The questionnaire contains two subscales that measure prosocial behavior and emotion regulation.
Results and discussions
The results obtained after having applied the above-mentioned instruments confirm that there are
relations between interpersonal problem solving skills and social self-efficacy in social competence.
As regards the social self-efficacy level perceived by 10 years children from the investigated
sample, it has a high value, m=77.29, sd=7.29, with no significant differences between boys and girls (t=-
0.372, df=43, sig.=0.712), but with significant differences between children from the rural and those from
the urban environment (t=4.291, df=43, sig.=0.000).
Concerning the social competence perceived and evaluated by the teacher, this is measured at
m=80.71, sd= 8.46. There are no observed differences as concerns the development of social competence
between boys and girls (t=-1.41, df=43, sig=0.165), but there are significant differences between children
from the rural and those from the urban environment (t=4.29, df=43, sig=0.000).
We can affirm that the differences observed in the matter of the perceived self-efficacy, as well as
the social competence between the children from rural and those from urban environment are determined
mainly by the multiple situations and requirements of the environment they live in. The rural environment
is characterized by security, interknowledge among the members of the community, with little demands.
Instead, the child who lives in a urban environment benefits from interrelational diversity and many
unpredictable situations which force him to adapt. Obviously, personal equation intervenes from behind
these relations which can facilitate or slow down social adaptation and the development of social
The analysis of the obtained results by applying the instrument which identifies the strategies used
by children in social problem solving confirms the existence of a relation between the positive and the
negative strategies used by children and between the aggressive and efficient ones; we determined a
correlation of r=0.362*, p=0.015.between the results obtained at
Social Problem Solving Measure.
The data presented demonstrated highly significant relations between the perceived social self-
efficacy and the positive strategies of social problem-solving (r=0.656, p=0.000), on one hand and on the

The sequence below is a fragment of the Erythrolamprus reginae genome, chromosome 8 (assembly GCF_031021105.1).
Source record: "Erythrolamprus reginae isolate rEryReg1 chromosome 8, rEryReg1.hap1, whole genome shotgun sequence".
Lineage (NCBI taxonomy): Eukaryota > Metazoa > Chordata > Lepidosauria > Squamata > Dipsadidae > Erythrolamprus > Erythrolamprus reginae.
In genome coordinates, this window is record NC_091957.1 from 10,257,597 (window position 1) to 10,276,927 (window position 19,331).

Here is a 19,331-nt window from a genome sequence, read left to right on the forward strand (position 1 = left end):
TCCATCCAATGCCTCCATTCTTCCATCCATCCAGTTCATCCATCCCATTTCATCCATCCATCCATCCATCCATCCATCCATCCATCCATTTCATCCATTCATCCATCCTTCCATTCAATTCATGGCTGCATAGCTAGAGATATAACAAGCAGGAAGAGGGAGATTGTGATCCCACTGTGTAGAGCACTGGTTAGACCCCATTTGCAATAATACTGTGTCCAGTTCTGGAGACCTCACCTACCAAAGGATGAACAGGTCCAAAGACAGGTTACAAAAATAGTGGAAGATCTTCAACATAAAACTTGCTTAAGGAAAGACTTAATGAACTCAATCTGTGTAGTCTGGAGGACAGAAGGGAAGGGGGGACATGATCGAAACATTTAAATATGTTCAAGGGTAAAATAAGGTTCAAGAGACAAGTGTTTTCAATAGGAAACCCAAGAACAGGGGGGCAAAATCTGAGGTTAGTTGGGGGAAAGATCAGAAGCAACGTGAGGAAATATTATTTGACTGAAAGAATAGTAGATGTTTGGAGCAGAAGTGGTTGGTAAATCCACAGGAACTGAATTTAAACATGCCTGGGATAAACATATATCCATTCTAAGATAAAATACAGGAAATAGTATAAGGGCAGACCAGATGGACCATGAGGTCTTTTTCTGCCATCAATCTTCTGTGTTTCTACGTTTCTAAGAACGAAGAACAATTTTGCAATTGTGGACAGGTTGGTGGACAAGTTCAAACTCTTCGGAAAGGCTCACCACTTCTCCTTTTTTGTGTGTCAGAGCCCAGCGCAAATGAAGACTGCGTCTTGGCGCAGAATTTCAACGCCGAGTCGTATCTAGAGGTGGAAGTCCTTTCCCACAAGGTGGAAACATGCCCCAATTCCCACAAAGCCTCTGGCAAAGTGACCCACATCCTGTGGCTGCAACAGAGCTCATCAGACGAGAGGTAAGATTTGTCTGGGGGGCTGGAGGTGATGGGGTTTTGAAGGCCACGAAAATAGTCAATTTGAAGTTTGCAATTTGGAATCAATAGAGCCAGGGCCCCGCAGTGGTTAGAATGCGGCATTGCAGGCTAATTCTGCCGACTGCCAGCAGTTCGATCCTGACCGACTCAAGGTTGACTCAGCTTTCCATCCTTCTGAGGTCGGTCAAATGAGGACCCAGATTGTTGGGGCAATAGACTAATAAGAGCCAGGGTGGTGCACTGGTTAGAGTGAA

other hand with the development of the social competence perceived by the adults, in our case –the
teacher (r=0.693, p=0.000). The results confirm that the development of empathic capacities and
interpersonal behaviours influence children’s capacity to develop self-confidence, self-esteem and
The studies underline that the development level of social competences at early ages leads to
social acceptance in the adult life. Students who are not socially competent are more capable of
experiencing reciprocal rejection as compared to their socially competent schoolmates. On the other hand,
successful social interactions improve students’ self -concepts, perceptions of peers and teachers,
connectedness to school, and ultimate academic achievement.
The present study represents a pilot study for adapting the instruments used in measuring diverse
variables involved in the development strategies of primary school children’s social efficacy. The
identification of the basic components of social self-efficacy leads to the designing of efficient
development programs for them. Easing the development of social self-efficacy beliefs determines a
better school adaptation, a rise in self-esteem and the improvement of academic performance.
The results obtained by applying the described instruments cannot be generalized due to the
following limits: on one hand the insufficient representativity of the sample and the small number of
subjects and secondly the use of instruments unadapted to the level of population in Romania.